"Behold, the Lord God shall come with a strong hand, and His arm shall rule for Him; Behold, His reward is with Him, and His work before Him. He will feed His flock like a shepherd; He will gather the lambs with His arm, and carry them in His bosom, and gently lead those who are with young." --(Is. 40:10-11)
How wonderful to realize that the God who is the actual ruler of our universe stoops to use His power to care for His beloved own.

God is unlimited. Many of God's attributes have no corollary in human experience. We can only begin to grasp their meaning by contrast. We human beings are finite, limited to a single place and time, limited in our knowledge and our power. But God is unlimited in all these dimensions. Theologians speak of God as omniscient, omnipresent, and omnipotent.

God is omniscient; He knows everything. He knows every fact, every thought and every motive in every human heart. God knows the past and the future as well as He knows the present. There are no limitations to God's full knowledge of all things.

God is omnipresent; He is present everywhere. God's presence cannot be localized as ours necessarily is. Pantheism assumes that part of God is in every material thing-rocks, trees, people. But the Christian knows a God who is above nature, yet fully present at every location in the physical universe.

David, filled with wonder at the unlimited nature of God, pauses to express his thoughts:

"Where can I go from Your Spirit?
Where can I flee from Your presence?
If I ascend into heaven, You are there;
If I make my bed in hell, behold, You are there.
If I take the wings of the morning,
and dwell in the uttermost part of the sea,
even there Your hand will lead me,
and Your right hand shall hold me."
Ps. 139:7-10

Because God is everywhere present, He is with you and me always, whether our moments are dark or light.

God is omnipotent; He is all-powerful. God's power and ability to act are limited only by His own character. No one and nothing outside Himself can place limits on the Lord; He is able to do whatever He pleases. But it is important to realize that God limits Himself by His moral character; He pleases to do only what is good and right. God cannot sin, because His character is so perfectly holy that He would never choose to sin. But whatever God might choose to do, He can do.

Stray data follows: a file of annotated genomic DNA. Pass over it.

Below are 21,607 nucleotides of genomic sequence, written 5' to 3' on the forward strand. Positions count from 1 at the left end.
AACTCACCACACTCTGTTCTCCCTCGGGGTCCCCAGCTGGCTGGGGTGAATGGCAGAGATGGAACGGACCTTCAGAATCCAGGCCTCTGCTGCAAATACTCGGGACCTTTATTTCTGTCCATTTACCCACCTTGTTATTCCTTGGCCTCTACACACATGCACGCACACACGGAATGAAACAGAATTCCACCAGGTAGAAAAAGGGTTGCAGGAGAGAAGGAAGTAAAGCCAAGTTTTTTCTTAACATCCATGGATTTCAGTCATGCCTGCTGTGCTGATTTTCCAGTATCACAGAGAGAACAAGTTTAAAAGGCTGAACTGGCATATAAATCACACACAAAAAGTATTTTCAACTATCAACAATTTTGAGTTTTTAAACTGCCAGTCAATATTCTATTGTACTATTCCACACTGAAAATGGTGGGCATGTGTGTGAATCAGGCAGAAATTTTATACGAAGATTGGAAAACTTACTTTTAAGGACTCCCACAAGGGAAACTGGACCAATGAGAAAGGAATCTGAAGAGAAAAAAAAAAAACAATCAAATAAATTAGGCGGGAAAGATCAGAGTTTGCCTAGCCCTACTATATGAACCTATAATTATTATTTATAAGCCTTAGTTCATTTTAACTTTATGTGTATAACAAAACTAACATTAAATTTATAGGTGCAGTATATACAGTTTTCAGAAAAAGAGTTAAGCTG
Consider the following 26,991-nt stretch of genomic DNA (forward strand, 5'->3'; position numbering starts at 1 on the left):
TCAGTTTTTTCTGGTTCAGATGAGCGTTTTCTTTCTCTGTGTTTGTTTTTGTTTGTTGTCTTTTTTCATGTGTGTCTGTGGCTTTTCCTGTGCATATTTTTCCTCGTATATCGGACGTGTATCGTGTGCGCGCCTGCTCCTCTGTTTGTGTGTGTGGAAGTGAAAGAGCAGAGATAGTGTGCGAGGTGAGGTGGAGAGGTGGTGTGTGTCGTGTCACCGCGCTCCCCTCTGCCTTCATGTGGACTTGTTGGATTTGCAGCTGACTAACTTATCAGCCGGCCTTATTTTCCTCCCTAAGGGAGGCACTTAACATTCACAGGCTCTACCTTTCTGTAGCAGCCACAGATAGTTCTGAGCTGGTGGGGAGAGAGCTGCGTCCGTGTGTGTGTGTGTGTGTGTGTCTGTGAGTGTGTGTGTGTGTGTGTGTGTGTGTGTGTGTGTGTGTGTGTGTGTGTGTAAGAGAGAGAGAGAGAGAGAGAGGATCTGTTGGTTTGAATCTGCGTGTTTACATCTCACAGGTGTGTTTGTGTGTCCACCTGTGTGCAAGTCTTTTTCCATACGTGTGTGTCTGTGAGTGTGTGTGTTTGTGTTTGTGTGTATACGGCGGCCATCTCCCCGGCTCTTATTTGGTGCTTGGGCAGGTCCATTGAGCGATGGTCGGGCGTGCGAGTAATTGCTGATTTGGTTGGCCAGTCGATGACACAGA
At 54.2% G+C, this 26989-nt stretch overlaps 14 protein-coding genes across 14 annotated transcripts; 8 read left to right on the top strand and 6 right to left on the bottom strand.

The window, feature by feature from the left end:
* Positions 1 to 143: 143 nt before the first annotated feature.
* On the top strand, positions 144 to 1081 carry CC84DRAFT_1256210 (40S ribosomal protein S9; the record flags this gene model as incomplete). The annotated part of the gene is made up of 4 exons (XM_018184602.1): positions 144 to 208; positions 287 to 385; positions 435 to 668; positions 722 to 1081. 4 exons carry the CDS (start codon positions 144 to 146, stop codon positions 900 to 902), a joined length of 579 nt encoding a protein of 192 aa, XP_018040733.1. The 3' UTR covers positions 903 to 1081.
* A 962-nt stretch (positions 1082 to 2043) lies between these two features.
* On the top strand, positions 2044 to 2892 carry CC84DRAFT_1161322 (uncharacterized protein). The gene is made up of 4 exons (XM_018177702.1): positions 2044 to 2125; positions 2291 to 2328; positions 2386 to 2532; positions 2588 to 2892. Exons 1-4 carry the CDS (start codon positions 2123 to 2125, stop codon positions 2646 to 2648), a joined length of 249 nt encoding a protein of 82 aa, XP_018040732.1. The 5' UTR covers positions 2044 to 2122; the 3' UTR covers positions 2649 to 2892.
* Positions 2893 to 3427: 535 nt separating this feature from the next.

Isaiah puts into beautiful perspective the meaning of this quality:
The everlasting God, the Lord,
The Creator of the ends of the earth,
Neither faints nor is weary.
His understanding is unsearchable.
He gives power to the weak,
And to those who have no might He increases strength.
Even the youths shall faint and be weary,
And the young men shall utterly fall,
But those who wait on the Lord
Shall renew their strength;
They shall mount up with wings like eagles,
They shall run and not be weary,
They shall walk and not faint.
Isaiah 40:28-31
God is eternal. God is independent of time. A psalm of Moses puts it this way:
"Before the mountains were brought forth, or ever You had formed the earth and the world, even from everlasting to everlasting, You are God" (Psalm 90:2).
The eternity of God affirms that God has always existed and always will exist. While He is the source of all things, He Himself has no source. The eternity of God holds an exciting promise for us. When God offers us eternal life in Jesus, He holds out the promise of an endless existence rich with those same qualities that make His own life so rich and full.

God is free. God's freedom is seen in that He acts spontaneously, unrestricted by any consideration other than His own character and will. God's decision to save is a free choice, which does not grow out of any obligation to humanity. As a free choice, God's willingness to aid human beings who have become enemies is a demonstration of pure grace. All He has done for us is done out of His love and compassion.

Closely associated with this concept is the traditional idea of God's immutability. God does not change, and His essential character is not affected by events in this world of time and space. We can count on God to continue forever to be the kind of person that He is.

How are we so sure that God has these attributes? Basically because we are convinced that God has spoken and that He has revealed Himself to us. It is by God's initiative and not through speculative imagination that our concept of God has grown and taken clearer form. The God of the Bible is the one true God, and this God is personal, moral, sovereign, eternal, unlimited, and free.

No comments:

Post a Comment

A Google account is required to post a comment.